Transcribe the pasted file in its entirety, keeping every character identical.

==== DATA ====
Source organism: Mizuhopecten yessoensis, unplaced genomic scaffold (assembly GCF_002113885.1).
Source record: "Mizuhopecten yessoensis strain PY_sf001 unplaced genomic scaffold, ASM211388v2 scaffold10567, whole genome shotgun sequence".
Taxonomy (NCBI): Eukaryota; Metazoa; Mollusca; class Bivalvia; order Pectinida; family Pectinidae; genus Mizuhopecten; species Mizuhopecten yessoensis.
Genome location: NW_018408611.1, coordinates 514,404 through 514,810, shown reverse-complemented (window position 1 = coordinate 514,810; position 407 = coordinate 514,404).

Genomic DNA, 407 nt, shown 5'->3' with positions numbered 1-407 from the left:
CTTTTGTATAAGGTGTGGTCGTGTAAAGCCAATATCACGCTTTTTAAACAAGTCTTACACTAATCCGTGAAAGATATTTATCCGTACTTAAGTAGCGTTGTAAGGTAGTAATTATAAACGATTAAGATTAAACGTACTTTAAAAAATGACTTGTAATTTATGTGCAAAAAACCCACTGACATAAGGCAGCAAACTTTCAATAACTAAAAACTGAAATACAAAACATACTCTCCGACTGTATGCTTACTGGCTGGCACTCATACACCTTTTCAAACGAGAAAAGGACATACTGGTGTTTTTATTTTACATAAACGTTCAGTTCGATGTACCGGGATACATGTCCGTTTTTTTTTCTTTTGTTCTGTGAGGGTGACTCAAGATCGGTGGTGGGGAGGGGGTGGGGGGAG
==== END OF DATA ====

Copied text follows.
Source organism: Mizuhopecten yessoensis, unplaced genomic scaffold (assembly GCF_002113885.1).
Source record: "Mizuhopecten yessoensis strain PY_sf001 unplaced genomic scaffold, ASM211388v2 scaffold10567, whole genome shotgun sequence".
Taxonomy (NCBI): Eukaryota; Metazoa; Mollusca; class Bivalvia; order Pectinida; family Pectinidae; genus Mizuhopecten; species Mizuhopecten yessoensis.
Genome location: NW_018408611.1, coordinates 514,404 through 514,810, shown reverse-complemented (window position 1 = coordinate 514,810; position 407 = coordinate 514,404).

Genomic DNA, 407 nt, shown 5'->3' with positions numbered 1-407 from the left:
CTTTTGTATAAGGTGTGGTCGTGTAAAGCCAATATCACGCTTTTTAAACAAGTCTTACACTAATCCGTGAAAGATATTTATCCGTACTTAAGTAGCGTTGTAAGGTAGTAATTATAAACGATTAAGATTAAACGTACTTTAAAAAATGACTTGTAATTTATGTGCAAAAAACCCACTGACATAAGGCAGCAAACTTTCAATAACTAAAAACTGAAATACAAAACATACTCTCCGACTGTATGCTTACTGGCTGGCACTCATACACCTTTTCAAACGAGAAAAGGACATACTGGTGTTTTTATTTTACATAAACGTTCAGTTCGATGTACCGGGATACATGTCCGTTTTTTTTTCTTTTGTTCTGTGAGGGTGACTCAAGATCGGTGGTGGGGAGGGGGTGGGGGGAG